Iran Says It Won’t Give Black Box From Crashed Ukrainian Airliner to Boeing

By Zachary Stieber
Zachary Stieber
Zachary Stieber
Zachary Stieber covers U.S. news and stories relating to the COVID-19 pandemic. He is based in Maryland.
January 8, 2020 Updated: January 8, 2020

The head of Iran’s civil aviation organization said it won’t give the black box from a Ukrainian plane that crashed in Tehran on Jan. 8 back to Boeing.

The plane was a Boeing 737-800. It crashed shortly after taking off from Tehran at 6:10 a.m. local time.

The semi-official Mehr news agency quoted the official as saying it was not clear which country Iran would send the black boxes to analyze the data, but it would not give them to Boeing.

Iranian TV said the crash was due to unspecified technical problems, and Iranian media quoted a local aviation official as saying the pilot did not declare an emergency.

The Ukrainian embassy to Iran initially said engine failure caused the crash but in a second statement said the causes of the crash hadn’t been disclosed and said its initial comments weren’t official. Ukraine’s Prime Minister Oleksiy Honcharuk, when asked at a briefing in Kiev if the plane could have been shot down, said people shouldn’t speculate as the investigation into the crash was still ongoing.

He added that Ukraine banned flights through Iranian airspace following the crash. Ukraine International Airlines, which owned the plane that crashed, also said it was suspending its flights to Tehran until further notice.

“UIA in close cooperation with the aviation authorities, takes all measures to determine the causes of the air accident. In parallel, the airline will be contacting the relatives of the passengers, providing all possible assistance in the current situation,” the airline said in a statement.

Epoch Times Photo
One of the engines of Ukraine International Airlines flight PS752, a Boeing 737-800 plane that crashed after taking off from Tehran’s Imam Khomeini airport on Jan. 8, 2020, is seen in this still image taken from Iran Press footage. (Iran Press/Handout via Reuters)
Epoch Times Photo
Ukraine International Airlines president Yevhenii Dykhne speaks during a news briefing following the crash of the Boeing 737-800 plane, flight PS 752, on the outskirts of Tehran, at the Boryspil International Airport, outside Kiev, Ukraine on Jan. 8, 2020. (Valentyn Ogirenko/Reuters)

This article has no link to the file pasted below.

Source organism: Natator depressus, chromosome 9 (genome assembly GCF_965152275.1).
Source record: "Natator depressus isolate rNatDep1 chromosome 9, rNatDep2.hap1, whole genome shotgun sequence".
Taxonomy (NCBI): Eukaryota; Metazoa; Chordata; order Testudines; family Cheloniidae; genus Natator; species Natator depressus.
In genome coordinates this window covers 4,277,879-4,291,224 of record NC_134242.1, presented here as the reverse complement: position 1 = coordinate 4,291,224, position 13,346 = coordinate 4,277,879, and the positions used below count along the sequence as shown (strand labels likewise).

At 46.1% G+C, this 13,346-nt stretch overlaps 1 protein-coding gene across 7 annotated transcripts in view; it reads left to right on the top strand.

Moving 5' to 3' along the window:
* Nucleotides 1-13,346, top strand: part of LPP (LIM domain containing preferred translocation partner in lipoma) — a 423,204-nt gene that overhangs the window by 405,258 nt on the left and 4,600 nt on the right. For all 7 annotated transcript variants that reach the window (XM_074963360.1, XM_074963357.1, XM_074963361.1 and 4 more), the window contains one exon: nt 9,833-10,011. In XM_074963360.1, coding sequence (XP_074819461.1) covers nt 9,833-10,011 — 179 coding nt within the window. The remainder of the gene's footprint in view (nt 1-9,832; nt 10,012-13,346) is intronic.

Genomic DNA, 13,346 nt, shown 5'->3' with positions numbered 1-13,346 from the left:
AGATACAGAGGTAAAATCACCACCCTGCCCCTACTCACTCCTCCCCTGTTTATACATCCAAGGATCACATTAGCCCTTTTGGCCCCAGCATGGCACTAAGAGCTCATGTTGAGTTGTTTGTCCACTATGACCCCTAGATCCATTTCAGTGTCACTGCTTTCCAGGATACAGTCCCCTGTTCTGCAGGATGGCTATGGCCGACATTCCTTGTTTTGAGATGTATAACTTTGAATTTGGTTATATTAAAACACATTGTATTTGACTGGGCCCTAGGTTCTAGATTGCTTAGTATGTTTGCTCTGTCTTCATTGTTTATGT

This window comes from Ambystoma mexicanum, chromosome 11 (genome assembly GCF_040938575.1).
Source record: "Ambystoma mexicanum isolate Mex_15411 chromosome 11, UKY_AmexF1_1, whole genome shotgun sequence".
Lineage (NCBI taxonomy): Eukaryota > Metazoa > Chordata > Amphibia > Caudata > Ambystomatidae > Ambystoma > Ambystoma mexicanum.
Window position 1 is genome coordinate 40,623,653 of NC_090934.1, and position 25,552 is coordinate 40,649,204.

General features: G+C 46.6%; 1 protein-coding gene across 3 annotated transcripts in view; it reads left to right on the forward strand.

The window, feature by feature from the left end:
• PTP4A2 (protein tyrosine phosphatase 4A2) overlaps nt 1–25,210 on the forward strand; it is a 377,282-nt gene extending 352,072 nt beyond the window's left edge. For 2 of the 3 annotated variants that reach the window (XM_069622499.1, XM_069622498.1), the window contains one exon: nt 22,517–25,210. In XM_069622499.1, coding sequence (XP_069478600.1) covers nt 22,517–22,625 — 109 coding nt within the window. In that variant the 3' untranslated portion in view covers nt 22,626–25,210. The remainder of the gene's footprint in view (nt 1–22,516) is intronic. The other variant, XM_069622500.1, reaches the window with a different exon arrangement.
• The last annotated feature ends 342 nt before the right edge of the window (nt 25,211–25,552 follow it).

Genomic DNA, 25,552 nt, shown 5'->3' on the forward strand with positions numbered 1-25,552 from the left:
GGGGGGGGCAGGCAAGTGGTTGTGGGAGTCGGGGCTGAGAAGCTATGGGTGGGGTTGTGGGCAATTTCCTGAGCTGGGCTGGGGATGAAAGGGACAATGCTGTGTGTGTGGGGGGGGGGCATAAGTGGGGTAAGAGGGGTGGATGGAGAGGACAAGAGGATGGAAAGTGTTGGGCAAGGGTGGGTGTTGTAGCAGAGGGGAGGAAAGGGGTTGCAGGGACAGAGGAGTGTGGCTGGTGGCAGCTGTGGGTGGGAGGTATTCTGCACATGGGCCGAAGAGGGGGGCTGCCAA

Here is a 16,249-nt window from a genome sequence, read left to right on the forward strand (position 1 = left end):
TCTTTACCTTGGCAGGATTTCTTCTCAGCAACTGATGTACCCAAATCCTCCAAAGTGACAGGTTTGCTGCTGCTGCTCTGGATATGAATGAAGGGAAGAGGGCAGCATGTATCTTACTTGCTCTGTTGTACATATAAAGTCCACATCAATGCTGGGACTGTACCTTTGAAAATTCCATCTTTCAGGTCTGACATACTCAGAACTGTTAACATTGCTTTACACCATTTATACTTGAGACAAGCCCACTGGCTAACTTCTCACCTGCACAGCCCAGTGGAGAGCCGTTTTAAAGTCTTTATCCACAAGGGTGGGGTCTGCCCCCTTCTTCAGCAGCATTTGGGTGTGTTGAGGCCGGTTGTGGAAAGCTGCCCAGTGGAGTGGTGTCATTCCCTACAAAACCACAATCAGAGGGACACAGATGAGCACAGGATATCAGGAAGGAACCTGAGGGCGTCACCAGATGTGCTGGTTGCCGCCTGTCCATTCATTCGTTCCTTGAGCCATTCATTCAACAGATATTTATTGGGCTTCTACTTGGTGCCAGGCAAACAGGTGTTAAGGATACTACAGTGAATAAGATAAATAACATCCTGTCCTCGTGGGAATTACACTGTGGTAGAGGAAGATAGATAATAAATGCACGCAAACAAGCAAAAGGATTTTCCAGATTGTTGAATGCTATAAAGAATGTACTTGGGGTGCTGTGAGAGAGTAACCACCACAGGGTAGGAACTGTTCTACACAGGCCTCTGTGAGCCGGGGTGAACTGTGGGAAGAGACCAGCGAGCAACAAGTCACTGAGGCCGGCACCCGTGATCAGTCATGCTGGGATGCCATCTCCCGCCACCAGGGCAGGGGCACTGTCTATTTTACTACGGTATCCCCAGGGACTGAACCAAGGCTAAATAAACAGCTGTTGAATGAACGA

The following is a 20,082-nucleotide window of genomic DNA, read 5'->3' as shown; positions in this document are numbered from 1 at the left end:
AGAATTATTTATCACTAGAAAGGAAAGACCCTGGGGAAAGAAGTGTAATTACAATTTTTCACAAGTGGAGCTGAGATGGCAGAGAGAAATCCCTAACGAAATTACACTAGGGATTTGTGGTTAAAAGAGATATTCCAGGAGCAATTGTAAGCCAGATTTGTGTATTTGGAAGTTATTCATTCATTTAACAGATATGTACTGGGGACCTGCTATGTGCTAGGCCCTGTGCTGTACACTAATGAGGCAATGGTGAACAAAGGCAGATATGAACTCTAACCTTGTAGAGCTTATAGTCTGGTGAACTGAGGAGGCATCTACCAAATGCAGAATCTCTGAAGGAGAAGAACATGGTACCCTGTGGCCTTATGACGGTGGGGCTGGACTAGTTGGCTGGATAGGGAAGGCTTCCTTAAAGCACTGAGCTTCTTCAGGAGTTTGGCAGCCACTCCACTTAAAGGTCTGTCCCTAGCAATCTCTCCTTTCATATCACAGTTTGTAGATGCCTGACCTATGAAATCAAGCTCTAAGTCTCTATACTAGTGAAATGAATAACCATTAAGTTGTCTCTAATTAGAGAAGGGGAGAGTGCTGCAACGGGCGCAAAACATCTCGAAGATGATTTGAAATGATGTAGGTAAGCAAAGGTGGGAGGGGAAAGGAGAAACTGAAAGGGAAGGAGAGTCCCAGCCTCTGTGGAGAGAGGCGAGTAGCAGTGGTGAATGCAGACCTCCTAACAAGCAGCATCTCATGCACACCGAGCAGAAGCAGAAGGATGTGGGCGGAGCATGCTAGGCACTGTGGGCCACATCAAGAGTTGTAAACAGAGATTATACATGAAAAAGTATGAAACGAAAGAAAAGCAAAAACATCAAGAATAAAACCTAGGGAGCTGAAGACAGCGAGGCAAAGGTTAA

The investigation would include aviation authorities in Ukraine and Iran, representatives from Boeing, representatives from the airline, and officials from the National Bureau of Air Accidents Investigation of Ukraine.

It said the plane was built in 2016 and delivered to the airline by Boeing. The plane had maintenance performed on it on Jan. 6, it said.

Four airline officials said the plane was one of the best planes in its fleet and that the pilots were very experienced.

The officials spoke at a press conference in Kiev after the crash of Ukraine International Airlines Flight 752.

Airline officials said there was no sign that anything was wrong before the plane took off from Tehran’s Imam Khomeini airport and that it had last been routinely serviced on Jan. 6.

Boeing said in a short statement after the crash: “This is a tragic event and our heartfelt thoughts are with the crew, passengers, and their families. We are in contact with our airline customer and stand by them in this difficult time. We are ready to assist in any way needed.”

One hundred and seventy six people died in the crash, which left no survivors. Ukraine Foreign Minister Vadym Prystaiko confirmed the nationalities of those on board, which included 82 Iranian citizens, 63 Canadians, 11 Ukrainians, and 10 Swedes.

Reuters contributed to this report.

Zachary Stieber
Zachary Stieber covers U.S. news and stories relating to the COVID-19 pandemic. He is based in Maryland.